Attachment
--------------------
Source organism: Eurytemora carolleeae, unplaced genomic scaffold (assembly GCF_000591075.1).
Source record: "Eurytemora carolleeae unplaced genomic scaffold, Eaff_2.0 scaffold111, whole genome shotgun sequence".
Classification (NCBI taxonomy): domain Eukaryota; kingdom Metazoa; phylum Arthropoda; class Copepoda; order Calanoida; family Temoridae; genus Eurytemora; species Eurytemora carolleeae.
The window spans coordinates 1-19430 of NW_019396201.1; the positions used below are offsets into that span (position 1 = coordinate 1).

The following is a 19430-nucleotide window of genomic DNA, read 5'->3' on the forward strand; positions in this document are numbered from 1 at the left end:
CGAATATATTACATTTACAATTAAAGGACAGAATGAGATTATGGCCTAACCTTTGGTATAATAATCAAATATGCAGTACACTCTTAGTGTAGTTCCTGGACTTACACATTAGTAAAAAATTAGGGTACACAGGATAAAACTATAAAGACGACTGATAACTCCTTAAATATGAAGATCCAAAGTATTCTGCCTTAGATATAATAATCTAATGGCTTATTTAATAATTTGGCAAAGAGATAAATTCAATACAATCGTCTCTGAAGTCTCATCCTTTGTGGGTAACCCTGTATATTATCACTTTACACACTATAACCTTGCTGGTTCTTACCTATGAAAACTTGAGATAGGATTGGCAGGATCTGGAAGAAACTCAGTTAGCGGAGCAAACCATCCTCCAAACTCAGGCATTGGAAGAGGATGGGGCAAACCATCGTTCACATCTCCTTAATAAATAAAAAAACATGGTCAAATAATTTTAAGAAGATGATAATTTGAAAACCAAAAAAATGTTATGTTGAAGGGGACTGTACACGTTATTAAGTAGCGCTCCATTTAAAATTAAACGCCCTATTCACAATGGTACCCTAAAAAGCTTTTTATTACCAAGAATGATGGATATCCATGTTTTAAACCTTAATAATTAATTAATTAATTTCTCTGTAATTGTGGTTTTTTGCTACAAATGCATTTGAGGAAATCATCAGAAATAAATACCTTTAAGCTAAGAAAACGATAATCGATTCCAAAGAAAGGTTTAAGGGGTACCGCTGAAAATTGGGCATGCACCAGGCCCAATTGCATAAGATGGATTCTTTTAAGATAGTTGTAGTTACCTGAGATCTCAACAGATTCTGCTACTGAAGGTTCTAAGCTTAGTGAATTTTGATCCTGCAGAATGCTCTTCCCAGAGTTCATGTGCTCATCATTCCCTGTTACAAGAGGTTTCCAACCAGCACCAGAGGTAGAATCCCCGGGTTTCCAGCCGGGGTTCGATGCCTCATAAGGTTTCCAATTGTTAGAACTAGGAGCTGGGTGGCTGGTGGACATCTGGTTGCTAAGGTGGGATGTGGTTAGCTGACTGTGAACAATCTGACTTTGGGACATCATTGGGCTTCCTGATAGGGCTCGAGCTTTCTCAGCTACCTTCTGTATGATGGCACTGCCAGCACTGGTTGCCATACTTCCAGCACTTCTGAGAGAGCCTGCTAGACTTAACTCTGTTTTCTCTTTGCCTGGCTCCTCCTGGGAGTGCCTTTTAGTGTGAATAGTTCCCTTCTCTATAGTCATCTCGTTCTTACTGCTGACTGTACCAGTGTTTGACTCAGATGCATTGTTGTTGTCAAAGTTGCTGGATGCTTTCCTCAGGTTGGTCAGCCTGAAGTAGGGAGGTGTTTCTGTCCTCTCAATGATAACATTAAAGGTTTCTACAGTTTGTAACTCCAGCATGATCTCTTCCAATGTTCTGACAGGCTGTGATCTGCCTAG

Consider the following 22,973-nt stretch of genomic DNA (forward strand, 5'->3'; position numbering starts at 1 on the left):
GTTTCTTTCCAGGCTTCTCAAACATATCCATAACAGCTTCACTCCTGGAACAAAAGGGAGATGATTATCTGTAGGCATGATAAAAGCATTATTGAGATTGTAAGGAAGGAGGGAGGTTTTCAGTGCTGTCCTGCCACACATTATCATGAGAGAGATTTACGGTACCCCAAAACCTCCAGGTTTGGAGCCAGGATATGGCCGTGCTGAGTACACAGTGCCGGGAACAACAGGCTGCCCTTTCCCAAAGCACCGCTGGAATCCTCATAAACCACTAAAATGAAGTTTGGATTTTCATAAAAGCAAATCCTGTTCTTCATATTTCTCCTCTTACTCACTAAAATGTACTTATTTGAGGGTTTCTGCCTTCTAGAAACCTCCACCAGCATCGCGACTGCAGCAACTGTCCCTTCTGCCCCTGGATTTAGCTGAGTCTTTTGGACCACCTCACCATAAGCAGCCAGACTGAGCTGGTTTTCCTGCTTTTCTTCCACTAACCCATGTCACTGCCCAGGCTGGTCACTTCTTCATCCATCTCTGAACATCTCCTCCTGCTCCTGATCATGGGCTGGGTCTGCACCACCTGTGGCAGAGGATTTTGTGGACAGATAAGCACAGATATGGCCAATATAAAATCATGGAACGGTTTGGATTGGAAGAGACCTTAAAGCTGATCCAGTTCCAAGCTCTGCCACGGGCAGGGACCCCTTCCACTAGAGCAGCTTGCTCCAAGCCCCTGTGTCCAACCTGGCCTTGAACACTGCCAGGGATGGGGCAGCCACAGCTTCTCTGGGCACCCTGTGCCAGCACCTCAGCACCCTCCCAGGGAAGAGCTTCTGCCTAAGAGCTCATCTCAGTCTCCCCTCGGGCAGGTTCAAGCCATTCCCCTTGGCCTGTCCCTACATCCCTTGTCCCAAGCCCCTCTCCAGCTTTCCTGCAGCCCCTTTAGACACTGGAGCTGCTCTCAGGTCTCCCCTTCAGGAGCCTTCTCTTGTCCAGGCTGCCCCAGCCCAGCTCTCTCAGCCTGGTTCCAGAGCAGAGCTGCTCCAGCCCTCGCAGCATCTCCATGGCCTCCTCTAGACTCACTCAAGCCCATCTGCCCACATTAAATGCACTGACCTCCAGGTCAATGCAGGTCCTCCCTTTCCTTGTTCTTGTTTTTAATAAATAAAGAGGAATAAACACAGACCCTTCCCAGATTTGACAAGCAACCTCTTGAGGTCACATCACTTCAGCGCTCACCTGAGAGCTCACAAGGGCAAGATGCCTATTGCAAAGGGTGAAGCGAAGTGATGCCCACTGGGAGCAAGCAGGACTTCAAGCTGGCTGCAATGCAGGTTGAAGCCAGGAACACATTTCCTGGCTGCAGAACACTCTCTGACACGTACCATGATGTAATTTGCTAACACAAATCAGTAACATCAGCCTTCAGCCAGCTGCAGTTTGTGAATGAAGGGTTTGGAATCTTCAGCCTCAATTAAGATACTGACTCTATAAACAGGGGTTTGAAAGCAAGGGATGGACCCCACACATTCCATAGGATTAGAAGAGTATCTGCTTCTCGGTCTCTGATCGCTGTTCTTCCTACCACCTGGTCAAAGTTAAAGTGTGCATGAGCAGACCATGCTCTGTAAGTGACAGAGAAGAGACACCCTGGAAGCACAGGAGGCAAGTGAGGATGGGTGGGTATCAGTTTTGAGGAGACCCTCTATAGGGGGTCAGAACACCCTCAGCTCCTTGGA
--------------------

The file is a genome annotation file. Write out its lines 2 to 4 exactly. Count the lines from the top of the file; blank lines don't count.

Source record: "Eurytemora carolleeae unplaced genomic scaffold, Eaff_2.0 scaffold111, whole genome shotgun sequence".
Classification (NCBI taxonomy): domain Eukaryota; kingdom Metazoa; phylum Arthropoda; class Copepoda; order Calanoida; family Temoridae; genus Eurytemora; species Eurytemora carolleeae.
The window spans coordinates 1-19430 of NW_019396201.1; the positions used below are offsets into that span (position 1 = coordinate 1).